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luni, 5 noiembrie 2012

Climate debate is based on religion

Religion plays a major part in the climate debate, for instance in our fight to preserve endangered species that have no practical use to humans, argues theologian in a new book.

There may not be any obvious point in trying to preserve annoying insects and slimy maggots. Yet most people believe we should try to save them from extinction.

Our love of biodiversity and our inclination to preserve threatened species comes from religion, argues Jacob Wolf, a theologian at Copenhagen University in a new book in which he has collected a number of essays on phenomenology, science, ecology and theology.

Nature conservation is religious and universal

People all over the world are fighting to save threatened animal and plant species. But not all species have any practical use, and their survival has no bearing on human survival.

So when we’re fighting to preserve the Earth’s biodiversity, we’re not doing it because we fear our lives will get any worse if threatened species become extinct. We want to preserve the species, despite their lack of practical value to us, because we have an ethical mindset that’s rooted in religions, Wolf writes in a press release from Copenhagen University.

Thus, he argues, the climate debate is rooted in a religious ethic that spans cultures and religions:

“Some people would claim the modern climate debate is rooted in our desire to survive. But when it comes to the diversity of species, this argument simply doesn’t hold water,” he says.

“An orchid from the Cayman Islands, a blue-black pheasant from Vietnam or a Javan rhinoceros has no impact on the world economy or the global ecosystem. We only become emotionally caught up in their fight for survival because of a reverence for life rooted in our perception of the world as a work of creation and life as sacred and inviolable.”

International report based on religion

The modern view of nature and the debate about climate issues and sustainability are based largely on a scientific approach to the world.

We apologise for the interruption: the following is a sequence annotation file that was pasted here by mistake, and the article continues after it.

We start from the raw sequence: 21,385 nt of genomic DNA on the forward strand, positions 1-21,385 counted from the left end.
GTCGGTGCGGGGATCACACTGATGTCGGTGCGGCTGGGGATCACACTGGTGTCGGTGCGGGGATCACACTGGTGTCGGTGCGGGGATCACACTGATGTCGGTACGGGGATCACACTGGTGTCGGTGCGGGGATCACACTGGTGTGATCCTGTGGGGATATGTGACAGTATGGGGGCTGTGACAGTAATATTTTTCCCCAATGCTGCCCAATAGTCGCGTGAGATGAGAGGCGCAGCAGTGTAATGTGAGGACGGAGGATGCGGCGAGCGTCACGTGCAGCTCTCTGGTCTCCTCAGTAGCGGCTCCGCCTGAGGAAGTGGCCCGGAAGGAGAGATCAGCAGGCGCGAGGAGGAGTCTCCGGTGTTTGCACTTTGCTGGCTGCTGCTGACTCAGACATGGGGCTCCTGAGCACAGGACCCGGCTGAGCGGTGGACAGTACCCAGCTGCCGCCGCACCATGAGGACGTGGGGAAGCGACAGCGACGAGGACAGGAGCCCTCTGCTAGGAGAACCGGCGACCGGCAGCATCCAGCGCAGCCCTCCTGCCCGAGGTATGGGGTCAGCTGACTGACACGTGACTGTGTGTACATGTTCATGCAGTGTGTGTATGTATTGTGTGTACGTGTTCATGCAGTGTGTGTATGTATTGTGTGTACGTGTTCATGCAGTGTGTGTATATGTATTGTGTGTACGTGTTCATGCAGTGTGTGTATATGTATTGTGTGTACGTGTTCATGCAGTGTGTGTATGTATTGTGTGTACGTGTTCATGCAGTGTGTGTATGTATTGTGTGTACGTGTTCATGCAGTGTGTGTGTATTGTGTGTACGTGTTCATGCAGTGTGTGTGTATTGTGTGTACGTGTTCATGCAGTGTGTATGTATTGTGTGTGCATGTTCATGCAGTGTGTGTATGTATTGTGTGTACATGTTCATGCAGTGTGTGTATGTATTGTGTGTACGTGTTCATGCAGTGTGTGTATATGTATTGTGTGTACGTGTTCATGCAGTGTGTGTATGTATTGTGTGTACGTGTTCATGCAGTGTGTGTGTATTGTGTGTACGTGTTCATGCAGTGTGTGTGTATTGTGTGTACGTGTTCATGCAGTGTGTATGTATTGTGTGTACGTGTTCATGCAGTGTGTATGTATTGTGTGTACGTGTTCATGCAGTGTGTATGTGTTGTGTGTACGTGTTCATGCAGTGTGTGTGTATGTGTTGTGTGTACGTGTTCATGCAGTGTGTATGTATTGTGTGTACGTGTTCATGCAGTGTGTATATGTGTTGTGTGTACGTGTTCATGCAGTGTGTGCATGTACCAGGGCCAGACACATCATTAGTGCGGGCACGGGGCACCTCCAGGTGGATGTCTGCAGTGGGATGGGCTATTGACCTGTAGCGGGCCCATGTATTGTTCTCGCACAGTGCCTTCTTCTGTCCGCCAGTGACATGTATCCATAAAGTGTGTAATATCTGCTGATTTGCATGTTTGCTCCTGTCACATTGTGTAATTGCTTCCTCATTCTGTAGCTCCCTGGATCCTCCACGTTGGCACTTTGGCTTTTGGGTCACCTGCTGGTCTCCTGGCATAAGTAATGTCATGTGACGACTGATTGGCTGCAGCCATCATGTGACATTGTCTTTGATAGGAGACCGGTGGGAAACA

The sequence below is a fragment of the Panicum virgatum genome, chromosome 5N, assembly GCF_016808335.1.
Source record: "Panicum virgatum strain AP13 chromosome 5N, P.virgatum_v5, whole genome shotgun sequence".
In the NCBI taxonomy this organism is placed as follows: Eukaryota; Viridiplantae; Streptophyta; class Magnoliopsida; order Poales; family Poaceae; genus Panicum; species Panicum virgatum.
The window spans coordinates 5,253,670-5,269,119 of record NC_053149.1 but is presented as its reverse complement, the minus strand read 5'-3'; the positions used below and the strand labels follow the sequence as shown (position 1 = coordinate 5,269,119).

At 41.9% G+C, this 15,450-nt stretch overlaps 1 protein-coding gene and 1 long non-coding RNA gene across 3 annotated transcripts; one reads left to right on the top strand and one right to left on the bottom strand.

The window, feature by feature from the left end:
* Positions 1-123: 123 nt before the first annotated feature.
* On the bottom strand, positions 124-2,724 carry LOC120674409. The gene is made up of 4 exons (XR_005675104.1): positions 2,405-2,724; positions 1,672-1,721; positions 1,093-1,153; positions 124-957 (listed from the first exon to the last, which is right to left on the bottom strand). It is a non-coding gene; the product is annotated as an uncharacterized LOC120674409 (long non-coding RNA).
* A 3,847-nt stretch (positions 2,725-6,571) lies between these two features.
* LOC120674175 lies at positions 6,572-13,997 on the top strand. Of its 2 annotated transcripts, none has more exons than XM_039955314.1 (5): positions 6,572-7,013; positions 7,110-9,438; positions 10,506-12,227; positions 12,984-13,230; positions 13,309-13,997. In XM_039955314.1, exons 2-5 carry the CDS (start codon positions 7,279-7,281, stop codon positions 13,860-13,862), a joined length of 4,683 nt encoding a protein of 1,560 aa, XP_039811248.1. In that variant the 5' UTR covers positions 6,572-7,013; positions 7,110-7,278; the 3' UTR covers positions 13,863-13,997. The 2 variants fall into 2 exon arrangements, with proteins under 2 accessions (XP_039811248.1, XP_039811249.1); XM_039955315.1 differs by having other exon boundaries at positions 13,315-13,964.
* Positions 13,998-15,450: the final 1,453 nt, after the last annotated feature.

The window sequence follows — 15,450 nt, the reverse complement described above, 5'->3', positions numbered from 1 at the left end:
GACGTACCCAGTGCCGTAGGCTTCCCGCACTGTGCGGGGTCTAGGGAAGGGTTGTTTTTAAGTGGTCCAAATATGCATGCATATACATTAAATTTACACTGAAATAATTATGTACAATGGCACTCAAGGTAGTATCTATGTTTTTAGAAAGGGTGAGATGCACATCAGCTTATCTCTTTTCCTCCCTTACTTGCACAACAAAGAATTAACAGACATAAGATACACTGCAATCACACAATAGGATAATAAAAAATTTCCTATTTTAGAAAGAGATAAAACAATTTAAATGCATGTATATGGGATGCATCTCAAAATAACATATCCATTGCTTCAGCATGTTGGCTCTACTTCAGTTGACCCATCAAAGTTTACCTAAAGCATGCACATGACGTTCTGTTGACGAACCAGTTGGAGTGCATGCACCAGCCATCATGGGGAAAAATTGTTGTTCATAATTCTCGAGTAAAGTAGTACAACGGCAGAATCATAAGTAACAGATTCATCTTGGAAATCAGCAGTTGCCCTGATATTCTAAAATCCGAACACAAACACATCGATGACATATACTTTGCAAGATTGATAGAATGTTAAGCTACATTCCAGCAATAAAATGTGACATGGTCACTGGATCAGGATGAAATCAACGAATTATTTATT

However, ethical and emotional approaches to nature also colour these discussions. Documentaries about ice melting at the poles, for example, appeal to our emotions by showing polar bears having trouble finding food for their young.

The International Union for Conservation and Nature (IUNC) report ‘Priceless or Worthless’ from September 2012 describes the 100 most threatened animal and plant species. It stresses the our duty to safeguard these species of the world even if they serve no function.

“The desire to safeguard species of animals and plants that we don’t have any apparent need for is an aspect of the modern climate debate that is based on a religious ethic,” says Wolf.

In the introduction to the IUNC report, Professor Jonathan Bailie, of Oxford University, highlights that these species are of no utilitarian value to us and do nothing but represent what he calls “existence value”. According to Wolf, the concept of nature and species of wildlife being intrinsically valuable reflects an ethical approach to nature that differs distinctly from a scientific perspective.

“Science describes how the world is but it doesn’t tell us how it should be. The concept of existence value clearly expresses a view that prescribes a certain course of action – a duty to protect endangered species,” Wolf writes. “Whereas a scientist observes a flower in the garden and sees photosynthesis, those of us with an ethical view of the world see an irreplaceable work of art that appeals to our admiration and respect. The concept of the world as being something other than, and more than, the sum of matter is largely metaphysical or religious.”

Jakob Wolf’s book, titled ‘Det ubevæbnede øje – essays om fænomenologi, videnskab, økologi og teologi’ (‘The unarmed eye – essays about phenomenology, science, ecology and theology’) was published last week and is currently only available in Danish.

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